UAB first in U.S. to use HyperArc High-Definition Radiotherapy on brain cancer
BIRMINGHAM, Ala. — Last week, the University of Alabama at Birmingham treated brain cancer patients for the first time utilizing Varian HyperArc™ High-Definition Radiotherapy, making the academic medical center the first in the United States to use this technology for complex radiosurgical procedures.
With HyperArc, which Varian Medical Systems tested and partly developed in collaboration with UAB, clinicians can deliver more compact radiation doses that closely conform to the size, shape and location of brain cancer tumors while sparing more surrounding healthy tissue.
About 20-40 percent of cancer patients will develop brain metastases. More than half of them will have more than one tumor in the brain. The risk of a metastatic brain tumor depends on the kind of cancer and how advanced it is when it is diagnosed. Typically, an increasing number of patients return for retreatment of their disease.
“HyperArc allows us to plan and deliver state-of-the-art radiosurgery to highly complex cases efficiently with a very high degree of dose compactness and conformity, and has made it possible to treat patients with larger numbers of brain metastases very aggressively,” said John Fiveash, M.D., professor and vice chair for academic programs in the UAB Department of Radiation Oncology. He is also a senior scientist at the UAB Comprehensive Cancer Center.
“Five radiosurgery patients were treated with HyperArc therapy the first day,” Fiveash said. “Most of these patients had multiple brain metastases. We were impressed with the quality and efficiency of the plan creation and treatment delivery. Patients are excited to be treated in a normal time slot of 15-20 minutes without the requirement of an invasive stereotactic head frame.”
HyperArc contains a prescriptive workflow that includes simulation guidelines, patient immobilization, treatment planning, patient setup, imaging and pre-determined delivery sequence.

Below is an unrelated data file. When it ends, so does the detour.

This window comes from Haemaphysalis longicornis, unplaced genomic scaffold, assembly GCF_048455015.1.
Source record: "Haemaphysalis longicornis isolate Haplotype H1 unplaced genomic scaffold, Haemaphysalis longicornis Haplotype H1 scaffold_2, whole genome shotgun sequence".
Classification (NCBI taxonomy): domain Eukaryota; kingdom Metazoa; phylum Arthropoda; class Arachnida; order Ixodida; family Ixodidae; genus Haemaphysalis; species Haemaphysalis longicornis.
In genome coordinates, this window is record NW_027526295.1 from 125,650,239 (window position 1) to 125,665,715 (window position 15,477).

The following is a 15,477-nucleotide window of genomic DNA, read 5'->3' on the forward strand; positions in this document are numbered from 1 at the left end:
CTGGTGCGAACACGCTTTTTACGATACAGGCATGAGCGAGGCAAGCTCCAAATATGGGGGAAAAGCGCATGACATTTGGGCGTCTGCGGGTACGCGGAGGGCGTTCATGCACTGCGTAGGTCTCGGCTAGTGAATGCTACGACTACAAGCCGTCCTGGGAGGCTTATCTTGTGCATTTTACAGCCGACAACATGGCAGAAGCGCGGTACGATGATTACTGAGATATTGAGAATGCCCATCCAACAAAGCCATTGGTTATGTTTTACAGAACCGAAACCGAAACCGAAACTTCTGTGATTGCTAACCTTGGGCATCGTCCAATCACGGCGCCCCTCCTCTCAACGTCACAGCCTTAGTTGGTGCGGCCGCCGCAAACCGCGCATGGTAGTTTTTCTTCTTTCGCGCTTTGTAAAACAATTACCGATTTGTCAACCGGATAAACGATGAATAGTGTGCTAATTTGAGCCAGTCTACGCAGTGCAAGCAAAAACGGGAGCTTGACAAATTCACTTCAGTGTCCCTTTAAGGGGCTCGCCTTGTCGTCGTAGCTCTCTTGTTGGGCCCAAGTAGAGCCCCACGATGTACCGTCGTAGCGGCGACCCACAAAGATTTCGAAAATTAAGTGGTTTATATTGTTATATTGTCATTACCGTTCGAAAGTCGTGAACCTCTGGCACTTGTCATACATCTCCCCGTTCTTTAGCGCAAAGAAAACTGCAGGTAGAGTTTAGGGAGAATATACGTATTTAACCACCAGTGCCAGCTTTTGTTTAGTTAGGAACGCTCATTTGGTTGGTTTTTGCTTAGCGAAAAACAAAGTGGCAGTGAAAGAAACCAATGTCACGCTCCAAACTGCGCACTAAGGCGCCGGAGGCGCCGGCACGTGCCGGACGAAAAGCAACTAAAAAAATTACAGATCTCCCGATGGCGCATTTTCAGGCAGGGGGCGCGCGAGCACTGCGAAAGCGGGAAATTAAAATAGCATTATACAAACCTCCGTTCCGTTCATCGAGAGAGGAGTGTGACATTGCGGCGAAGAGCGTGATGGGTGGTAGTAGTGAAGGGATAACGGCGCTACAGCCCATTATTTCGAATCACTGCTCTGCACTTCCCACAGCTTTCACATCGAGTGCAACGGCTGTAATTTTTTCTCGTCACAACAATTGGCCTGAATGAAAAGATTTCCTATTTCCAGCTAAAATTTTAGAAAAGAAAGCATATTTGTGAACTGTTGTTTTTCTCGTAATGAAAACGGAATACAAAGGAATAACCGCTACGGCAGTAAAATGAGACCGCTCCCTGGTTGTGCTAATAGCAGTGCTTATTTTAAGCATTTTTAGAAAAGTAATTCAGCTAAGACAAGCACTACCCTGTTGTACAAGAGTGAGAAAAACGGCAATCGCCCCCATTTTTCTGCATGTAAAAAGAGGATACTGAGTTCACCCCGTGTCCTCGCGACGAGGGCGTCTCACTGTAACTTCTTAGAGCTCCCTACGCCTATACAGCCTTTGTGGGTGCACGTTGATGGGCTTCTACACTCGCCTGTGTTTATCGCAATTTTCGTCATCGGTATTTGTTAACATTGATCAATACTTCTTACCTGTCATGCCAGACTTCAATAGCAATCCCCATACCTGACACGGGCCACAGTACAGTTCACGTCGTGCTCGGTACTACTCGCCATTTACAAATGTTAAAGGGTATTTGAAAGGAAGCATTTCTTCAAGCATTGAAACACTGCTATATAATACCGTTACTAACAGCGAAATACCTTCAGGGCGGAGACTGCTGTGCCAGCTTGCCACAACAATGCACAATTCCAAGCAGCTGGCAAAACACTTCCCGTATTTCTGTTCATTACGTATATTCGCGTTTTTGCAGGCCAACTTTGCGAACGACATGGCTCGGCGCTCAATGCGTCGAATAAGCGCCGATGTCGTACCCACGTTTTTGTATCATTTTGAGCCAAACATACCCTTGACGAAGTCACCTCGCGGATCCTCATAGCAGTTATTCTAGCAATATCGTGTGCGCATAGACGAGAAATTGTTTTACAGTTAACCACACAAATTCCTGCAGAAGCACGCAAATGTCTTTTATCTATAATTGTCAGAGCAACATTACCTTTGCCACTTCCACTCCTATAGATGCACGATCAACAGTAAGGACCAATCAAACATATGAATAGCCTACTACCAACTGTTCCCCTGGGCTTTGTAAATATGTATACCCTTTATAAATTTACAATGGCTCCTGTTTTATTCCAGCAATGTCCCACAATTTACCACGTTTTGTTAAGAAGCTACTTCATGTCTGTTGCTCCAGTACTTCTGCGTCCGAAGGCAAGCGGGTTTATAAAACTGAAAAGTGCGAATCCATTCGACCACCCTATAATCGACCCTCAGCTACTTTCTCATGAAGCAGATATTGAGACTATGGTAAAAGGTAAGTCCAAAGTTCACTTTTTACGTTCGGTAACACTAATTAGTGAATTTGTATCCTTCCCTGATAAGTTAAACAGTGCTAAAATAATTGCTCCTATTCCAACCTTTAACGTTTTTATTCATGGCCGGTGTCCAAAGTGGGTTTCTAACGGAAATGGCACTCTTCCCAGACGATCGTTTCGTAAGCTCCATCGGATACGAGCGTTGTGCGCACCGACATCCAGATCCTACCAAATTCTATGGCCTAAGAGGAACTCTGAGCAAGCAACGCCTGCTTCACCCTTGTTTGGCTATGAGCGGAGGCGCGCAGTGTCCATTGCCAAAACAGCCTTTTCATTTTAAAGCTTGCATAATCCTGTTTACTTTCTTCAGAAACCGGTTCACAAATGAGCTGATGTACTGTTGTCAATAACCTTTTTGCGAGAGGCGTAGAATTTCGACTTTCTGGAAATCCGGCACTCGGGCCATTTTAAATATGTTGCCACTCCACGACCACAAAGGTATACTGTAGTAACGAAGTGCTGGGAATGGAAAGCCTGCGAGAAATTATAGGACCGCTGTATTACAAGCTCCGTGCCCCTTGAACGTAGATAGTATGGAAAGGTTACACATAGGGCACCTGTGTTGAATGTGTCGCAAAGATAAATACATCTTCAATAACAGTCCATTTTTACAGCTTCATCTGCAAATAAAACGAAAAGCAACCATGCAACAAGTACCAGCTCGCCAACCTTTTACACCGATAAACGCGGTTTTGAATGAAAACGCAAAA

“HyperArc allows us to irradiate multiple tumors at the same time without repositioning the patient, which provides better management of patient movement while saving time for the patient and the clinical team,” Fiveash said.
“Basically, HyperArc is designed to enable consistent, high-quality planning and seamless one-click delivery,” said Richard Popple, Ph.D., professor and assistant vice chair for Physics in the UAB Department of Radiation Oncology. He is also an expert in novel treatment planning techniques and clinical implementation of new technologies and a senior scientist at the UAB Comprehensive Cancer Center.
HyperArc addresses concerns about complexity, patient safety, cost and human resources that can make radiosurgery inaccessible for many patients and unfeasible for many institutions.
“Working closely with leading institutions like UAB played an important role in the development of HyperArc,” said Kolleen Kennedy, president of Varian’s Oncology Systems business. “We value their continued contributions to the advancement of cancer care, and we are excited that HyperArc treatments have now begun in the U.S.”